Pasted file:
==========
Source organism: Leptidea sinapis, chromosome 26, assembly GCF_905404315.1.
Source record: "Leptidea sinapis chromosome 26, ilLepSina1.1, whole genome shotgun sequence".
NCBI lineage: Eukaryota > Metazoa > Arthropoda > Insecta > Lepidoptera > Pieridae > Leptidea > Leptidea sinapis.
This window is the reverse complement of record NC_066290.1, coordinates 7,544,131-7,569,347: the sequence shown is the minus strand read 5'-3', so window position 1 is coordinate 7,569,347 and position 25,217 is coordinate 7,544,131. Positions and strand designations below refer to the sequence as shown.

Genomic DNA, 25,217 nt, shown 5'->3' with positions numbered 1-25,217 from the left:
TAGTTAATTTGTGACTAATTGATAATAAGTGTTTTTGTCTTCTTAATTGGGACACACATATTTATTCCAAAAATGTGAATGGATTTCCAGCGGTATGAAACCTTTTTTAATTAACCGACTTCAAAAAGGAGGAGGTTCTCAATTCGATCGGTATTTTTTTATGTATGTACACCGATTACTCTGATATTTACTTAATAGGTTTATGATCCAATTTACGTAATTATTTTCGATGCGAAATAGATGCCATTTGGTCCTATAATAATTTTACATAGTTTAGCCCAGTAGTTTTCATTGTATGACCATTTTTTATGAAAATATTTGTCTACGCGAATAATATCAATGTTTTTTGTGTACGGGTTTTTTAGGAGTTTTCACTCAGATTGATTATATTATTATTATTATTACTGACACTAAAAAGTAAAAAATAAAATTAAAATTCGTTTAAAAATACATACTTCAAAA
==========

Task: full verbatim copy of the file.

Source organism: Leptidea sinapis, chromosome 26, assembly GCF_905404315.1.
Source record: "Leptidea sinapis chromosome 26, ilLepSina1.1, whole genome shotgun sequence".
NCBI lineage: Eukaryota > Metazoa > Arthropoda > Insecta > Lepidoptera > Pieridae > Leptidea > Leptidea sinapis.
This window is the reverse complement of record NC_066290.1, coordinates 7,544,131-7,569,347: the sequence shown is the minus strand read 5'-3', so window position 1 is coordinate 7,569,347 and position 25,217 is coordinate 7,544,131. Positions and strand designations below refer to the sequence as shown.

Genomic DNA, 25,217 nt, shown 5'->3' with positions numbered 1-25,217 from the left:
TAGTTAATTTGTGACTAATTGATAATAAGTGTTTTTGTCTTCTTAATTGGGACACACATATTTATTCCAAAAATGTGAATGGATTTCCAGCGGTATGAAACCTTTTTTAATTAACCGACTTCAAAAAGGAGGAGGTTCTCAATTCGATCGGTATTTTTTTATGTATGTACACCGATTACTCTGATATTTACTTAATAGGTTTATGATCCAATTTACGTAATTATTTTCGATGCGAAATAGATGCCATTTGGTCCTATAATAATTTTACATAGTTTAGCCCAGTAGTTTTCATTGTATGACCATTTTTTATGAAAATATTTGTCTACGCGAATAATATCAATGTTTTTTGTGTACGGGTTTTTTAGGAGTTTTCACTCAGATTGATTATATTATTATTATTATTACTGACACTAAAAAGTAAAAAATAAAATTAAAATTCGTTTAAAAATACATACTTCAAAA